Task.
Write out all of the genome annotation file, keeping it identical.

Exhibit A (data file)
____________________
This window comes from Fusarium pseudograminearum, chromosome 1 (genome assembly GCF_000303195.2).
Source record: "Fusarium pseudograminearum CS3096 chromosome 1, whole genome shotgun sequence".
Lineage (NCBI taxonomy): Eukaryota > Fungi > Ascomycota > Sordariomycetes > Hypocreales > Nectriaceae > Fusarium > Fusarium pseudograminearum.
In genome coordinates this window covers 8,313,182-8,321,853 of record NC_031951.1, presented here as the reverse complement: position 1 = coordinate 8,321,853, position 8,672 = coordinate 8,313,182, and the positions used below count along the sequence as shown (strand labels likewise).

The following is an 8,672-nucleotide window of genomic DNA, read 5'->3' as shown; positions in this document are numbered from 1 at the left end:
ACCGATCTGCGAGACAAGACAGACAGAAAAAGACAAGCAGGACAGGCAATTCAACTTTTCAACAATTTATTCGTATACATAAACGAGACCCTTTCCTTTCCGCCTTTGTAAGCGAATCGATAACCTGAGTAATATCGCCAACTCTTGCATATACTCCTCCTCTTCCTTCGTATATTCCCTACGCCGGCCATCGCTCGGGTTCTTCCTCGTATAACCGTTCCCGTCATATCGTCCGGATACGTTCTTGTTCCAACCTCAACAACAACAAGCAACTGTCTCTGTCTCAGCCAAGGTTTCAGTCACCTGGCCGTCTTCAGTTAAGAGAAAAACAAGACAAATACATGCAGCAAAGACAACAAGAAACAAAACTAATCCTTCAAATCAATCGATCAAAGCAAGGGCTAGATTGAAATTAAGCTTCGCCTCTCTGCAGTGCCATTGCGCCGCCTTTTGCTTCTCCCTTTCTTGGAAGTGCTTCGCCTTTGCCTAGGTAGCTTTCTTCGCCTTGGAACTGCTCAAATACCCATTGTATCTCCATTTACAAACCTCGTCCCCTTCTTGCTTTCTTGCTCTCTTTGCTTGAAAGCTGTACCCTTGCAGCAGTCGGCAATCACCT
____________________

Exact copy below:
This window comes from Fusarium pseudograminearum, chromosome 1 (genome assembly GCF_000303195.2).
Source record: "Fusarium pseudograminearum CS3096 chromosome 1, whole genome shotgun sequence".
Lineage (NCBI taxonomy): Eukaryota > Fungi > Ascomycota > Sordariomycetes > Hypocreales > Nectriaceae > Fusarium > Fusarium pseudograminearum.
In genome coordinates this window covers 8,313,182-8,321,853 of record NC_031951.1, presented here as the reverse complement: position 1 = coordinate 8,321,853, position 8,672 = coordinate 8,313,182, and the positions used below count along the sequence as shown (strand labels likewise).

The following is an 8,672-nucleotide window of genomic DNA, read 5'->3' as shown; positions in this document are numbered from 1 at the left end:
ACCGATCTGCGAGACAAGACAGACAGAAAAAGACAAGCAGGACAGGCAATTCAACTTTTCAACAATTTATTCGTATACATAAACGAGACCCTTTCCTTTCCGCCTTTGTAAGCGAATCGATAACCTGAGTAATATCGCCAACTCTTGCATATACTCCTCCTCTTCCTTCGTATATTCCCTACGCCGGCCATCGCTCGGGTTCTTCCTCGTATAACCGTTCCCGTCATATCGTCCGGATACGTTCTTGTTCCAACCTCAACAACAACAAGCAACTGTCTCTGTCTCAGCCAAGGTTTCAGTCACCTGGCCGTCTTCAGTTAAGAGAAAAACAAGACAAATACATGCAGCAAAGACAACAAGAAACAAAACTAATCCTTCAAATCAATCGATCAAAGCAAGGGCTAGATTGAAATTAAGCTTCGCCTCTCTGCAGTGCCATTGCGCCGCCTTTTGCTTCTCCCTTTCTTGGAAGTGCTTCGCCTTTGCCTAGGTAGCTTTCTTCGCCTTGGAACTGCTCAAATACCCATTGTATCTCCATTTACAAACCTCGTCCCCTTCTTGCTTTCTTGCTCTCTTTGCTTGAAAGCTGTACCCTTGCAGCAGTCGGCAATCACCT